Li L, Wang Y, Torkelson JL, Shankar G, Pattison JM, Zhen HH, Fang F, Duren Z, Xin J, Gaddam S, Melo SP, Piekos SN, Li J, Liaw EJ, Chen L, Li R, Wernig M, Wong WH, Chang HY, Oro AE
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Tissue development results from lineage-specific transcription factors (TFs) programming a dynamic chromatin landscape through progressive cell fate transitions. Here, we define epigenomic landscape during epidermal differentiation of human pluripotent stem cells (PSCs) and create inference networks that integrate gene expression, chromatin accessibility, and TF binding to define regulatory mechanisms during keratinocyte specification. We found two critical chromatin networks during surface ectoderm initiation and keratinocyte maturation, which are driven by TFAP2C and p63, respectively. Consistently, TFAP2C, but not p63, is sufficient to initiate surface ectoderm differentiation, and TFAP2C-initiated progenitor cells are capable of maturing into functional keratinocytes. Mechanistically, TFAP2C primes the surface ectoderm chromatin landscape and induces p63 expression and binding sites, thus allowing maturation factor p63 to positively autoregulate its own expression and close a subset of the TFAP2C-initiated surface ectoderm program. Our work provides a general framework to infer TF networks controlling chromatin transitions that will facilitate future regenerative medicine advances.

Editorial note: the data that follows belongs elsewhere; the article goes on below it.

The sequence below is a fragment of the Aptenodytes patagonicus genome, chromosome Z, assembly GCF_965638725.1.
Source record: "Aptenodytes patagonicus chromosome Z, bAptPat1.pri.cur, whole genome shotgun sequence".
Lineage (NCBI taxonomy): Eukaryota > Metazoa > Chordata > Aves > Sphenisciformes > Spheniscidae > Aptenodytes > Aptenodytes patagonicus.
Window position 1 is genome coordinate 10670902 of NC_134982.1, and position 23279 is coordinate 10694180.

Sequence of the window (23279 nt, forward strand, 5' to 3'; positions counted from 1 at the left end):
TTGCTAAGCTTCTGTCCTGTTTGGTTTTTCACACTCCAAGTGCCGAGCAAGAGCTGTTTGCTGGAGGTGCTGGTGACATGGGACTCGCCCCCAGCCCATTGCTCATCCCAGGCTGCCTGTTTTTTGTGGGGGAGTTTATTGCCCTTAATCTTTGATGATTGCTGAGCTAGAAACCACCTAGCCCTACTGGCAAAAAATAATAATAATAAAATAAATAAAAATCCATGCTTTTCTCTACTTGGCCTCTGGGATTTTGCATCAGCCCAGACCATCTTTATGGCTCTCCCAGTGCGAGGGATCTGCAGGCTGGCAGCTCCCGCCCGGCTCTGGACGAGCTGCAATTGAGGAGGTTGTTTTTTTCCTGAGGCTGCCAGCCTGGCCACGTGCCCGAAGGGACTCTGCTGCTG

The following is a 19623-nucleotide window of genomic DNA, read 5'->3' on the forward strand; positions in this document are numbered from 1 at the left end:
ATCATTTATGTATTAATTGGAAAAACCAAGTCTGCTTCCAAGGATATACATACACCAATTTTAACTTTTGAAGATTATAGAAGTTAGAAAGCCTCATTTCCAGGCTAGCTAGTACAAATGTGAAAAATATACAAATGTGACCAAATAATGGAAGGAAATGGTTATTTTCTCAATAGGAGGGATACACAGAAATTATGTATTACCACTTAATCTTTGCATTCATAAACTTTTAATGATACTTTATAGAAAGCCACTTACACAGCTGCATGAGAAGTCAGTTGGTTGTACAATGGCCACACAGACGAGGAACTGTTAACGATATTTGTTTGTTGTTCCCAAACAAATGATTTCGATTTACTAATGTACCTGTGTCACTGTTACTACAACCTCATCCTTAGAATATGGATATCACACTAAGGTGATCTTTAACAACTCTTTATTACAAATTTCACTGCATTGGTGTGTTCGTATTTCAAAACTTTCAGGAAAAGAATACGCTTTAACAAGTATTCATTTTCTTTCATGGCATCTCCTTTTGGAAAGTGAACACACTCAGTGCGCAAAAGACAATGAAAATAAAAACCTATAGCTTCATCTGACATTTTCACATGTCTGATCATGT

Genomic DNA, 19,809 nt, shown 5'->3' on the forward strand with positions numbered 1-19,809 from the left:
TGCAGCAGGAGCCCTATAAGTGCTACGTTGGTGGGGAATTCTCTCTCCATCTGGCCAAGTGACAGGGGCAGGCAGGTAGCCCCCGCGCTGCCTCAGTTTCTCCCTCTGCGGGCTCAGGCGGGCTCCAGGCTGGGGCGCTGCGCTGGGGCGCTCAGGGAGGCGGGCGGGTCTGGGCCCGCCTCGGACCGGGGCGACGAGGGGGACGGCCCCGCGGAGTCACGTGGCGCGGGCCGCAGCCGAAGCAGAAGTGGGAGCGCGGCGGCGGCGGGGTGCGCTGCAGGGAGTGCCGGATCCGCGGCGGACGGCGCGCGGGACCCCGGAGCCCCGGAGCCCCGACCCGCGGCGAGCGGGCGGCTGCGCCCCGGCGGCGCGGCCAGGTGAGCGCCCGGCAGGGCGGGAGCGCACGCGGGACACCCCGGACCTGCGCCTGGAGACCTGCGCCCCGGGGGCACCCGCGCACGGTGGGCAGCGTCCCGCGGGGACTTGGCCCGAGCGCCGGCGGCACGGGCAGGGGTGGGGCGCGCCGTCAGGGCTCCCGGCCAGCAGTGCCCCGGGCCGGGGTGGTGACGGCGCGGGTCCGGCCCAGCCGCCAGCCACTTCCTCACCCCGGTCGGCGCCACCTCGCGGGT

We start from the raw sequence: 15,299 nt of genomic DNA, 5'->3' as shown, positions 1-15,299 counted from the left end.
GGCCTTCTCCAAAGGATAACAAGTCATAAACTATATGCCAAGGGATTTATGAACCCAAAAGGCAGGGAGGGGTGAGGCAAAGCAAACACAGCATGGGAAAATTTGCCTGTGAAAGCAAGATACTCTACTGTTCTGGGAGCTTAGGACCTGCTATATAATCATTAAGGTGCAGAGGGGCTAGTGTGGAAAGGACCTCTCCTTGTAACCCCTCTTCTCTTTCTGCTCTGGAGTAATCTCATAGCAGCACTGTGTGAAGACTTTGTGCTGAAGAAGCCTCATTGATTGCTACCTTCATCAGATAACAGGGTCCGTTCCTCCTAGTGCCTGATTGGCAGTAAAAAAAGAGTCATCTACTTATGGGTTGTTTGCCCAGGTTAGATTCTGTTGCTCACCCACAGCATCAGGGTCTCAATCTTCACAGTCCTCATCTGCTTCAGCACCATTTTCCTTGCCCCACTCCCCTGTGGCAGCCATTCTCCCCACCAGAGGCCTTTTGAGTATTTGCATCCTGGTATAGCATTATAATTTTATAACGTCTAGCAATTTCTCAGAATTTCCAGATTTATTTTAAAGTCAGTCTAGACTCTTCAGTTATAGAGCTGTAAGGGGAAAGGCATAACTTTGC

Global DNA methylation remodeling during direct reprogramming of fibroblasts to neurons.

Luo C, Lee QY, Wapinski O, Castanon R, Nery JR, Mall M, Kareta MS, Cullen SM, Goodell MA, Chang HY, Wernig M, Ecker JR.

Direct reprogramming of fibroblasts to neurons induces widespread cellular and transcriptional reconfiguration. Here, we characterized global epigenomic changes during the direct reprogramming of mouse fibroblasts to neurons using whole-genome base-resolution DNA methylation (mC) sequencing. We found that the pioneer transcription factor Ascl1 alone is sufficient for inducing the uniquely neuronal feature of non-CG methylation (mCH), but co-expression of Brn2 and Mytl1 was required to establish a global mCH pattern reminiscent of mature cortical neurons. Ascl1 alone induced promoter CG methylation (mCG) of fibroblast specific genes, while BAM overexpression additionally targets a competing myogenic program and directs a more faithful conversion to neuronal cells. Ascl1 induces local demethylation at its binding sites. Surprisingly, co-expression with Brn2 and Mytl1 inhibited the ability of Ascl1 to induce demethylation, suggesting a contextual regulation of transcription factor - epigenome interaction. Finally, we found that de novo methylation by DNMT3A is required for efficient neuronal reprogramming.